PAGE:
PROM nights are stressful. There is the panic over what to wear, will the date show up on time and will the tie match the dress. Chocolates and flowers to flatter the mother. A firm handshake to impress the dad.
It takes planning and nerves to pull it off but no matter what, they usually end with high heels slung over the shoulder and white shirts wet from those last dribbles of wine. In other words: a messy affair.
So it was little surprise when Prom King Michael Noonan spread the word of a last minute all-nighter that panic struck.
There wasn't a child in Leinster House washed and there wasn't time to do anything.
Our politicians are used to nights of long knives, late bar sessions and even early morning call-outs to stare into potholes – but all night in the Dail can only mean one thing: We're looking into a black hole. Last time it happened in September 2008, when principal Biffo told us that the party was over.
We were banned from having fun and the superintendents from the Troika would be making sure we stayed in line.
This time around Noonan wanted to play the role of triumphant class head who had negotiated a new, better behaved, shindig. One fuelled by German fingerfood rather than favourite beers.
Of course the Dail bar did stay open late. Where else would the backbenchers convene to scratch their heads?
As the clock approached 2am, Shane Ross argued that the situation was "close to a fiasco".
Richard Boyd Barrett said it was a "chaotic and grotesque way to run a State".
By the time the conveniently named Irish Bank Resolution Corporation Act 2013 was passed in the Seanad at 5.55am today, Michael Noonan looked like a man who wanted his bed.
Can you blame him? It was 12.02am when he took to his feet in the Dail to explain what was going on. He spoke of how the end of Anglo would come "as quite a shock" but promised it was the right thing to do.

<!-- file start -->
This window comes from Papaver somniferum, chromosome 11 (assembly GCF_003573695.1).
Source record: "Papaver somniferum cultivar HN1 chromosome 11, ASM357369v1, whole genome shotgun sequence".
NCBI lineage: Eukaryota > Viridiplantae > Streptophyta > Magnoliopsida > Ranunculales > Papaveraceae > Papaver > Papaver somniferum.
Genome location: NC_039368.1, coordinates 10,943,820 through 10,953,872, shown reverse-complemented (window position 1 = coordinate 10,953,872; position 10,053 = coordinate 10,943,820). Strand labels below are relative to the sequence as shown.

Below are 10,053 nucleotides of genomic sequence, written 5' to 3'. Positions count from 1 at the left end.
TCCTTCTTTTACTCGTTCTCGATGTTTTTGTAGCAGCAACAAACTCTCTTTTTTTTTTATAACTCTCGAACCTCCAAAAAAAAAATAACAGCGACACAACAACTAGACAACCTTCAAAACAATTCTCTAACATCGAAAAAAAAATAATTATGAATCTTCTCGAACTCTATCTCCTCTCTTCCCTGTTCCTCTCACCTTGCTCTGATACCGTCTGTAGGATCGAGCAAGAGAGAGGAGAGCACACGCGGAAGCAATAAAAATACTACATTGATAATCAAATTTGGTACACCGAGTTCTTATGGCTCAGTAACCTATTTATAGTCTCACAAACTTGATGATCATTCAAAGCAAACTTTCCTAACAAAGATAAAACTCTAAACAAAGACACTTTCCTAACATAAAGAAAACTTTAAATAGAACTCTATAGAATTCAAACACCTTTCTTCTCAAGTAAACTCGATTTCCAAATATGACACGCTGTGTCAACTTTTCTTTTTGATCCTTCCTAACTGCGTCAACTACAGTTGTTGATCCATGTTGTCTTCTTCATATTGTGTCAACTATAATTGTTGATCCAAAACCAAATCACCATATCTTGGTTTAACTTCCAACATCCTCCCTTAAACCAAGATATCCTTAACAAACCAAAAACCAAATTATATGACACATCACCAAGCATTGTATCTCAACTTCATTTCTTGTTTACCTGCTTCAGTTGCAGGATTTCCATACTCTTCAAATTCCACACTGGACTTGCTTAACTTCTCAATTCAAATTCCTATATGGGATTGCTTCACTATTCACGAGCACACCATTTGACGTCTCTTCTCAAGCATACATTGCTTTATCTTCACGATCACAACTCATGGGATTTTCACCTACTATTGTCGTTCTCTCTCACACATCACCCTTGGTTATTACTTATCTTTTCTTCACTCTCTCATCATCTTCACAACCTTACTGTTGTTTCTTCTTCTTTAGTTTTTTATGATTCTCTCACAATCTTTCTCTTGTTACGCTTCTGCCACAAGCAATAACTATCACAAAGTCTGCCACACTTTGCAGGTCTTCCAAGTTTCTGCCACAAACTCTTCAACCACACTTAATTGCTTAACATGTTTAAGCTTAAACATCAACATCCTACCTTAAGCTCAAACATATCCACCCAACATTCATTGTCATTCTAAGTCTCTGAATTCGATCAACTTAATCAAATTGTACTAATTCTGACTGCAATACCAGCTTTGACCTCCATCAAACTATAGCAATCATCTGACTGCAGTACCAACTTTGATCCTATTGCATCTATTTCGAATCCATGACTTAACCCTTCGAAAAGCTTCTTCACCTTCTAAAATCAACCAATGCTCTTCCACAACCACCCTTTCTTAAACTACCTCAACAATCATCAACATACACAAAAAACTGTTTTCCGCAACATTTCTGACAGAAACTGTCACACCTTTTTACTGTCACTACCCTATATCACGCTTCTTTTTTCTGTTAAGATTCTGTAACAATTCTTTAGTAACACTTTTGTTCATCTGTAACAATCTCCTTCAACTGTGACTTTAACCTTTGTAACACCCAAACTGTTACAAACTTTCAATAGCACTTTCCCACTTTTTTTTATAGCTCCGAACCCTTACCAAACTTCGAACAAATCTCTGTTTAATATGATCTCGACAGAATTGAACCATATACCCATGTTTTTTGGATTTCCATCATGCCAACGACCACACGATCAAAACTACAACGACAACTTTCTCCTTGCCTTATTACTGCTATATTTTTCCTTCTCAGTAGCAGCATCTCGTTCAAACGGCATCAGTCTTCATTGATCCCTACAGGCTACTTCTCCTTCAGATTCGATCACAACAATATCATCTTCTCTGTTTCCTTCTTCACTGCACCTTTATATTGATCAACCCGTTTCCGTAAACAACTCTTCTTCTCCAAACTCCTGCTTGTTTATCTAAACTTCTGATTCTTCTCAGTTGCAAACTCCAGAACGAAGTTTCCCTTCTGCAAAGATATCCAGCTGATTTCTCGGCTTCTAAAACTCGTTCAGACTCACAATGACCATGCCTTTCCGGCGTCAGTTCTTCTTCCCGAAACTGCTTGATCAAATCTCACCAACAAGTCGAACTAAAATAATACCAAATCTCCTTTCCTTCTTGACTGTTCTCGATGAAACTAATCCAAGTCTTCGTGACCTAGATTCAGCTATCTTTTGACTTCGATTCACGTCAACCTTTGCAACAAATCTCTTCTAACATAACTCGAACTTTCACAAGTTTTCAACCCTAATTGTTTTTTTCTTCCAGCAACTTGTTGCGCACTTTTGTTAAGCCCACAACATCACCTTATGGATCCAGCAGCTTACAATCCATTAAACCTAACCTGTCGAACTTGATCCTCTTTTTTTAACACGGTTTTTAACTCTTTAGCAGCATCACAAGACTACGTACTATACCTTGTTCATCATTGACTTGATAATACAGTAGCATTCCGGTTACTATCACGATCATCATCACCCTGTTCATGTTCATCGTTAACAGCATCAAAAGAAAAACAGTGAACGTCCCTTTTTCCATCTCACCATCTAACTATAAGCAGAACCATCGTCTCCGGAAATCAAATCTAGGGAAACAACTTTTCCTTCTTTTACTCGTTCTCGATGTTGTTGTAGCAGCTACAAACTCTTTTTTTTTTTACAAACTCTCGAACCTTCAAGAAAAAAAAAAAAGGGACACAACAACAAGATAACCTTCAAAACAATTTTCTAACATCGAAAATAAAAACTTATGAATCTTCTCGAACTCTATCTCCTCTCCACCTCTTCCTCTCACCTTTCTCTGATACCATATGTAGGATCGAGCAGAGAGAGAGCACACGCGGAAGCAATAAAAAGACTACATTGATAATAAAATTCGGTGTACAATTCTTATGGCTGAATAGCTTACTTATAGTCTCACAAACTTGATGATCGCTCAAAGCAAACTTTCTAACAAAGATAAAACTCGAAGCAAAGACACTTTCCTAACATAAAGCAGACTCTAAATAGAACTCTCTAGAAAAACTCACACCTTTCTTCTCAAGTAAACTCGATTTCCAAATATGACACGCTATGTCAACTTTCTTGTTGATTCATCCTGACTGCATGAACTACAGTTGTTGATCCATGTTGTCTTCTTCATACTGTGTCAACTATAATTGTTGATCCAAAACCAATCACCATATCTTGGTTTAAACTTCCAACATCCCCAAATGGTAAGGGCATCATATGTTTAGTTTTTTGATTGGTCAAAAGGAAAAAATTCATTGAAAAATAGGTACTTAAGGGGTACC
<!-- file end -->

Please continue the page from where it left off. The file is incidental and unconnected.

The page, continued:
Opposition spokesmen – it was all men doing the talking – were not happy. A few civil servants had given them a 10-minute briefing and the late hour made them grouchy.
During his time in power, Bertie Ahern used to keep union representatives up all night in the hope that they'd cave under the weight of tiredness.
It seems our TDs are made of stronger stuff. As Sinn Fein's Pearse Doherty tried to get his point across he was jeered from the backbenches. "Ah go back to the bar," he shouted at them, before the bouncer otherwise known as the Ceann Comhairle warned the hecklers "you'll go out that door or that door, whichever you prefer".
All the while the Government jet was being cranked up to fetch poor Michael D Higgins back from Rome. It's okay, as one of the PIIGS, I'm sure the Italians understand.
Shortly before 7am he put pen to paper and a knife to Anglo – another historic moment in Irish story.
And so like most prom nights it all came to an end as the sun rose over Dublin.
Of course, it's not really the end. The hangover was continuing today in Frankfurt where the ECB boys were assessing the damage. And we'll be paying for the prom for quite a while.
But rightly or wrongly, most people will probably take some pleasure today in knowing that the bank that ruined a country is no more.
Sinead Ryan Page 14